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Bin Bash Java (Chapter 1)

Posted by evanx on May 24, 2006 at 1:37 AM PDT


In the preceding blogs "Java is all you'll ever need" and "A Fool's Errand" I alluded to using Java for "small tasks" eg. file/system tasks, rather than shell scripts. I promised to present some examples along these lines.

This is Chapter 1 of many, and presents a basic design. We'll thrash it out in subsequent chapters.


My motivation for trying to move away from shell scripting (or using some other scripting language like python or groovy), in favour of writing "tasklets" in Java, are as follows.

  • My personal familiarity and productivity with my favourite Java and Netbeans environment.
  • The unlimited power of available Java libraries and tools. "Yeah baby, bring it on!"
  • Using Netbeans' convenient CVS/Subversion to manage and version tasklets.
  • Using Netbeans to "keep it clean" eg. revising, commenting (javadocs) and refactoring tasklets.
  • Moving towards a portable, cross-platform solution for file and system tasks (compared to shell scripts).


A typical task is backing up our computer, so let's consider this one of our first goals. OK, this could take a while. Hopefully we'll achieve this goal in subsequent chapters. Doing a good design here would be a great start.

We want our tasklets to be cross-platform. In particular, we want to use our "backup tasklet" to backup our Linux PC, Windows laptop, and MacOSX media center. So let's keep that in mind.

Of course our "framework" should be reusable for other tasks, besides the backup one. And very convenient to use. So that some day soon, we can write all our file and system tasks in Java, and never look back, woohoo!

Design Overview

Let's create some helper classes, eg. TFileHelper for handling files, and TProcessHelper for handling processes. And we will create a TTaskContext which exposes our "library" to our tasklets, and/or can be used as a superclass by our tasklet classes.

Note that I've choosen the letter T to prefix our "tasking" project classes. This avoids any potential namespace conflicts, and makes it clear which classes are our new ones.

To give us some flexibility, let's create our own classes to represent files and processes, namely TFile and TProcess. We will extend those eg. TDir and TZipFile from TFile.



First let's design our file helper class. (Note that I'm using abstract declarations to highlight the interface at this stage, rather than the implementation.)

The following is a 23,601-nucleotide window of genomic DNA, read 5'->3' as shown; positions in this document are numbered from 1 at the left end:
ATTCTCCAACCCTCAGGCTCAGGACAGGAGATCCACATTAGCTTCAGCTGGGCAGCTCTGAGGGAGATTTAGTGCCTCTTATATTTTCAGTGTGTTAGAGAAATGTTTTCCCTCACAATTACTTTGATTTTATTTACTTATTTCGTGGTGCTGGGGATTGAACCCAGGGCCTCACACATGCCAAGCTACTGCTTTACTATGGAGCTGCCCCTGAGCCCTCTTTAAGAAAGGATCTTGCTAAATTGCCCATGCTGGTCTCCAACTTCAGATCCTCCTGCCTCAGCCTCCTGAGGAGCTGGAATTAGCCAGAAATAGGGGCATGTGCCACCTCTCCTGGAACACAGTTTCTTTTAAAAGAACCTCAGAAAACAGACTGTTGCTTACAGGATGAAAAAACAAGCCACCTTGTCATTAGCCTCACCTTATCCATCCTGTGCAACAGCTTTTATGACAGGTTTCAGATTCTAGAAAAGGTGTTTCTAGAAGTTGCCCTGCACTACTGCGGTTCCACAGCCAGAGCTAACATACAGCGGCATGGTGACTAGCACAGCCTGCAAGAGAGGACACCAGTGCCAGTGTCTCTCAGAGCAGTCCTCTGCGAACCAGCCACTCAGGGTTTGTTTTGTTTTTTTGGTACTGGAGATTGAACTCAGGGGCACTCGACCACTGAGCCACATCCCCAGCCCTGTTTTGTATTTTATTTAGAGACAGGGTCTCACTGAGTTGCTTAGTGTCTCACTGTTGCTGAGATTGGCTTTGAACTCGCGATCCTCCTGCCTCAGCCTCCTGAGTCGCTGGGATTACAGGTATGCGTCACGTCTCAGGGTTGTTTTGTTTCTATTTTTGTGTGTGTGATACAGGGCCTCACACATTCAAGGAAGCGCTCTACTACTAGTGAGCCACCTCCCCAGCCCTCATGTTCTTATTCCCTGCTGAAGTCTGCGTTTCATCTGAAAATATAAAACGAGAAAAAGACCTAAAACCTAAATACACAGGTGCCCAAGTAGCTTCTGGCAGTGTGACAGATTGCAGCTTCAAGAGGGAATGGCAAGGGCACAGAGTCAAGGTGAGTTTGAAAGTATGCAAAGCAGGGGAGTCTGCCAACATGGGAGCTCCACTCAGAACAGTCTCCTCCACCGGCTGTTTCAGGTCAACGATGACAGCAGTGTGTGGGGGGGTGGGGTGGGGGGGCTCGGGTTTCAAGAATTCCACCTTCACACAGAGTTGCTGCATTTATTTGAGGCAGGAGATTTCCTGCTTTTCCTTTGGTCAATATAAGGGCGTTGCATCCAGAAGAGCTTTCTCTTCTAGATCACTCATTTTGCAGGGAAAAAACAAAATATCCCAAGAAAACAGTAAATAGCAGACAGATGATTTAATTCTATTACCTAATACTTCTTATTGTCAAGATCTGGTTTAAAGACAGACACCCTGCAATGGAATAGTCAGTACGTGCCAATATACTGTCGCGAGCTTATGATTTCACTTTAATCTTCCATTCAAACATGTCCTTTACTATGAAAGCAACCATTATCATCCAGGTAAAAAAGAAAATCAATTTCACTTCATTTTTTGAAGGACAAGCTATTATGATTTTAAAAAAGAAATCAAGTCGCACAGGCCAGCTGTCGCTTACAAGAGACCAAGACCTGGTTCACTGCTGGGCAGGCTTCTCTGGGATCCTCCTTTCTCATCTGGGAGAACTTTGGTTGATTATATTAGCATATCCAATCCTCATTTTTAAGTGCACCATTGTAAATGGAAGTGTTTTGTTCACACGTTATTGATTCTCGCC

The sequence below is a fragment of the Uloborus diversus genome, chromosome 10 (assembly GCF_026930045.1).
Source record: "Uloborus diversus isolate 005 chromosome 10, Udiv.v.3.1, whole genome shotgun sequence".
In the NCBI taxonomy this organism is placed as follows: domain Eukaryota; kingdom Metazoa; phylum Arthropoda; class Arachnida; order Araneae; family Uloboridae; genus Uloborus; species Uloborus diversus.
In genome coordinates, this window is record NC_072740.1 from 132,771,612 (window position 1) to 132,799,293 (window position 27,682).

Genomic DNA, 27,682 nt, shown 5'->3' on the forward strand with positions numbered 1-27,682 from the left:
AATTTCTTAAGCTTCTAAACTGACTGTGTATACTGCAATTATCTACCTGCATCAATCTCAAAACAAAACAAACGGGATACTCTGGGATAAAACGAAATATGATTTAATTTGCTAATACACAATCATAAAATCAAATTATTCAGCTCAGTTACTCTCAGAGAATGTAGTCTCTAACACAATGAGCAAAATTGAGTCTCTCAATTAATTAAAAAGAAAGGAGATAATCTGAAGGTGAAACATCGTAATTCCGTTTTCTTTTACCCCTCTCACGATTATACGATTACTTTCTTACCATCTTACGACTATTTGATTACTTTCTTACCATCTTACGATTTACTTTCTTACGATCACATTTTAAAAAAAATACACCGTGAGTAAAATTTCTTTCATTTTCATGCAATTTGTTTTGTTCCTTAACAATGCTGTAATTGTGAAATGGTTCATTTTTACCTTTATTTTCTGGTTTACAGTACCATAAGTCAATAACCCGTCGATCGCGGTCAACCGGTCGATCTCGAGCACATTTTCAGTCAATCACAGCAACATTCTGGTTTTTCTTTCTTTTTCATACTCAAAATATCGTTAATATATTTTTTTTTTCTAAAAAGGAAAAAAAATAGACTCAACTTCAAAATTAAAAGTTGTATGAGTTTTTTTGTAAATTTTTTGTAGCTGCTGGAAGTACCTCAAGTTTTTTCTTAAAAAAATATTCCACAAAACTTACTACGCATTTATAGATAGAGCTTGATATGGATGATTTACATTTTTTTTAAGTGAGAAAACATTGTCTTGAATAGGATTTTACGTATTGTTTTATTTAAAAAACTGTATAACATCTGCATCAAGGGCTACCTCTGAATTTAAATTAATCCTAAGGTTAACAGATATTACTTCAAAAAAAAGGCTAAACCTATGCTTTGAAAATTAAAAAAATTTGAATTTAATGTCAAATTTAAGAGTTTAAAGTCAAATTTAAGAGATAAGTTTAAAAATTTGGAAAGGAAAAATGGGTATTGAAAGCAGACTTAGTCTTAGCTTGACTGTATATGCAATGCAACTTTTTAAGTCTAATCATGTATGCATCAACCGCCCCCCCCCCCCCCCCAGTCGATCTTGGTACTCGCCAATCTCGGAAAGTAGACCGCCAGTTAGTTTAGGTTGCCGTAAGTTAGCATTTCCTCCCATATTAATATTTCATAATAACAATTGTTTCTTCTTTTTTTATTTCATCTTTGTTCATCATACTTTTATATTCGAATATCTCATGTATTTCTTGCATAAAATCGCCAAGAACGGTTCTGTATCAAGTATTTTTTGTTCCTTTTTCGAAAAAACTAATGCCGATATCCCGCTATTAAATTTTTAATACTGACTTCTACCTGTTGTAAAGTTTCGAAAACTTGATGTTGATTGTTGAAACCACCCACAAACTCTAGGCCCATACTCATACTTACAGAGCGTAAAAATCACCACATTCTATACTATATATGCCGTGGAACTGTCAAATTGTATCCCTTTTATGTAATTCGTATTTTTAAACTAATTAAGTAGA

public class TFileHelper {
   public boolean exists(TFile file);
   public boolean isDirectory(TFile file);
   public void remove(TFile file);
   public void removeIfExists(TFile file);
   public void removeDirectory(TDir directory);
   public void moveToTrash(TFile file);
   public void moveToTrashDirectory(TDir directory);
   public TDir createDirectory(TDir directory);
   public void copy(TFile file, TFile destination);
   public void copyOverwrite(TFile file, TFile destination);
   public List listDirectory(TDir directory);
   public List listDirectoryRecursively(TDir directory);
   public List findRecursively(TDir directory, String pattern);

   public TZipFile zipRecursively(TFile ... paths);
   public TZipFile openZipFile(TZipFile zipFile);

   public String getDigestString(TFile file);
   public boolean equalsDigest(TFile file, TFile otherFile);

That's just for starters. We can expect this class to grow a lot!

The methods related to zip files might be refactored out later eg. into TArchiveFileHelper, and the digest methods to TDigestHelper, but let's not overdesign this thing quite yet. Later when we wanna support different archives, eg. tar et al, and different digests, eg. MD5 vs CRC32, then we might create generic interfaces for archives and digests, for different implementations. But not today. Rome wasn't built in a day, innit.

We might have these methods throw wrapped runtime exceptions, eg. TIOException, which is a RuntimeException wrapping IOException. So that's why the methods above are not throwing checked exceptions, in case you were wondering.


Next let's design our process helper class.

public class TProcessHelper {
   public void kill(TProcess ... processes);
   public boolean killAll(TProcess process);
   public TFile pipe(TProcess ... processes);